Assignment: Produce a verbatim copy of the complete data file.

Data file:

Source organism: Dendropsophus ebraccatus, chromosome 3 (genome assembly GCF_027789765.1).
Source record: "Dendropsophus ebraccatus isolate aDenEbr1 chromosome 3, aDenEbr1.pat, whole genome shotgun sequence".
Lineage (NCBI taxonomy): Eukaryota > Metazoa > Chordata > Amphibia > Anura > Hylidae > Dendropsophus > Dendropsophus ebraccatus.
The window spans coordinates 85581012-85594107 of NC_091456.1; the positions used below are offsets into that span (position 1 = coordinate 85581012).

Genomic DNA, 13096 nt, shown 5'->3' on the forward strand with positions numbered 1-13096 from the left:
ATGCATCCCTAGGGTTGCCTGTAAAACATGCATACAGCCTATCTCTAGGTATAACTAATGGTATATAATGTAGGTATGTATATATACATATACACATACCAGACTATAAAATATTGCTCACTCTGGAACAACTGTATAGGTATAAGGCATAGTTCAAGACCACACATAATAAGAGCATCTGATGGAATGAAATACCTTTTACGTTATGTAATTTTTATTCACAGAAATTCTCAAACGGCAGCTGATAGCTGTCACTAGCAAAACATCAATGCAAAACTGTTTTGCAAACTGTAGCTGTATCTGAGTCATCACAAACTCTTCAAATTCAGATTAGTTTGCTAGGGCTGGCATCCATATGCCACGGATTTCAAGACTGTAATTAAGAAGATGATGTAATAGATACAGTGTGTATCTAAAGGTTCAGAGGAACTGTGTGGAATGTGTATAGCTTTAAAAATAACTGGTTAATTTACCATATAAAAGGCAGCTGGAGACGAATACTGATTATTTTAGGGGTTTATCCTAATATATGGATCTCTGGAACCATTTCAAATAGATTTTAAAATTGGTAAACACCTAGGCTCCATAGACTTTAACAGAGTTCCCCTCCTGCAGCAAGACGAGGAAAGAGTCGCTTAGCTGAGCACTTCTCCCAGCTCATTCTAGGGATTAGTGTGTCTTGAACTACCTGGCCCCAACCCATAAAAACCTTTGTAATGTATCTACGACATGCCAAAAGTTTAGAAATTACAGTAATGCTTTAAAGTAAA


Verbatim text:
Source organism: Dendropsophus ebraccatus, chromosome 3 (genome assembly GCF_027789765.1).
Source record: "Dendropsophus ebraccatus isolate aDenEbr1 chromosome 3, aDenEbr1.pat, whole genome shotgun sequence".
Lineage (NCBI taxonomy): Eukaryota > Metazoa > Chordata > Amphibia > Anura > Hylidae > Dendropsophus > Dendropsophus ebraccatus.
The window spans coordinates 85581012-85594107 of NC_091456.1; the positions used below are offsets into that span (position 1 = coordinate 85581012).

Genomic DNA, 13096 nt, shown 5'->3' on the forward strand with positions numbered 1-13096 from the left:
ATGCATCCCTAGGGTTGCCTGTAAAACATGCATACAGCCTATCTCTAGGTATAACTAATGGTATATAATGTAGGTATGTATATATACATATACACATACCAGACTATAAAATATTGCTCACTCTGGAACAACTGTATAGGTATAAGGCATAGTTCAAGACCACACATAATAAGAGCATCTGATGGAATGAAATACCTTTTACGTTATGTAATTTTTATTCACAGAAATTCTCAAACGGCAGCTGATAGCTGTCACTAGCAAAACATCAATGCAAAACTGTTTTGCAAACTGTAGCTGTATCTGAGTCATCACAAACTCTTCAAATTCAGATTAGTTTGCTAGGGCTGGCATCCATATGCCACGGATTTCAAGACTGTAATTAAGAAGATGATGTAATAGATACAGTGTGTATCTAAAGGTTCAGAGGAACTGTGTGGAATGTGTATAGCTTTAAAAATAACTGGTTAATTTACCATATAAAAGGCAGCTGGAGACGAATACTGATTATTTTAGGGGTTTATCCTAATATATGGATCTCTGGAACCATTTCAAATAGATTTTAAAATTGGTAAACACCTAGGCTCCATAGACTTTAACAGAGTTCCCCTCCTGCAGCAAGACGAGGAAAGAGTCGCTTAGCTGAGCACTTCTCCCAGCTCATTCTAGGGATTAGTGTGTCTTGAACTACCTGGCCCCAACCCATAAAAACCTTTGTAATGTATCTACGACATGCCAAAAGTTTAGAAATTACAGTAATGCTTTAAAGTAAA